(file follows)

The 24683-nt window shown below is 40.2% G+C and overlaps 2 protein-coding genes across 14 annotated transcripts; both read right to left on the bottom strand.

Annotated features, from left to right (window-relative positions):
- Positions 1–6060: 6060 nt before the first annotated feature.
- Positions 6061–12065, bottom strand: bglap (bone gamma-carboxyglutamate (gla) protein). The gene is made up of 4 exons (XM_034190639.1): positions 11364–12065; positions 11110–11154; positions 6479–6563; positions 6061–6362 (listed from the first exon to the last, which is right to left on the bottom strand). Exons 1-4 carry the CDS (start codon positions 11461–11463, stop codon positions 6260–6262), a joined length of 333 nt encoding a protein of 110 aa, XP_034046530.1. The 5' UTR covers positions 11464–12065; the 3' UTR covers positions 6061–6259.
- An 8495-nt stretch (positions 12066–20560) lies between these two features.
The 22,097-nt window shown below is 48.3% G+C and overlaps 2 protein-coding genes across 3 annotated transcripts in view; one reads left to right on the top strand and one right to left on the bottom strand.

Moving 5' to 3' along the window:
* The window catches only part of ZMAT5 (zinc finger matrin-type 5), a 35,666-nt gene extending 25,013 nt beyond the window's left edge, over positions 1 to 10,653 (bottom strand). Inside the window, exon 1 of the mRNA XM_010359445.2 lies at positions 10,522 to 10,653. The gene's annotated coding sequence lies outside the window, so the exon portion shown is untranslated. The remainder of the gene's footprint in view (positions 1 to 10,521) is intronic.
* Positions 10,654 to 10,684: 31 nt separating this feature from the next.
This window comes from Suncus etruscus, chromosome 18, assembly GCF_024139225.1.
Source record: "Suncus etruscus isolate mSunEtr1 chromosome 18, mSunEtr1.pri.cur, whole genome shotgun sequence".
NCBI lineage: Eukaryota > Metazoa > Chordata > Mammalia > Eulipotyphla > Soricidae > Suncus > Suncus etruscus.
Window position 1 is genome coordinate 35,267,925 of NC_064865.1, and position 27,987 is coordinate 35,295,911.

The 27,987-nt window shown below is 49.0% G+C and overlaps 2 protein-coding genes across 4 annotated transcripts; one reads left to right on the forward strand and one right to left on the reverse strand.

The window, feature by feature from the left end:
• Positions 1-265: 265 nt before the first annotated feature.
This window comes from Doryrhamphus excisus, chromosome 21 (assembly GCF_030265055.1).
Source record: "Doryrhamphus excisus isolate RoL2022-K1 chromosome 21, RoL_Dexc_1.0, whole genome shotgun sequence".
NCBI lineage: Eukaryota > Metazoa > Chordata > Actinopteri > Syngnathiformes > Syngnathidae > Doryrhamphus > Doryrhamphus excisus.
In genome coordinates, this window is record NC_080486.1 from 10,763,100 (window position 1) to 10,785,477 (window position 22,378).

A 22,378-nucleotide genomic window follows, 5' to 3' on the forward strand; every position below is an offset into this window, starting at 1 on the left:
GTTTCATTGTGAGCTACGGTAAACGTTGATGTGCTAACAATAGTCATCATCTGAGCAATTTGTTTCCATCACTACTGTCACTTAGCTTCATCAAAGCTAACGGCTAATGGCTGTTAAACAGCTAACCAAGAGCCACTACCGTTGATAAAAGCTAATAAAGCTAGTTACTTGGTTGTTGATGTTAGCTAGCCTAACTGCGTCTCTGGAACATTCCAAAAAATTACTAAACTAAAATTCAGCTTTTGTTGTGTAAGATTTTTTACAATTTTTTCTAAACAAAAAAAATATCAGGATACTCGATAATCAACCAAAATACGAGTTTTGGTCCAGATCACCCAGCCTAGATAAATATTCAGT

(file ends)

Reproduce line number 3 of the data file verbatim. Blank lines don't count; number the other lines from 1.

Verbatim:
- Positions 1–6060: 6060 nt before the first annotated feature.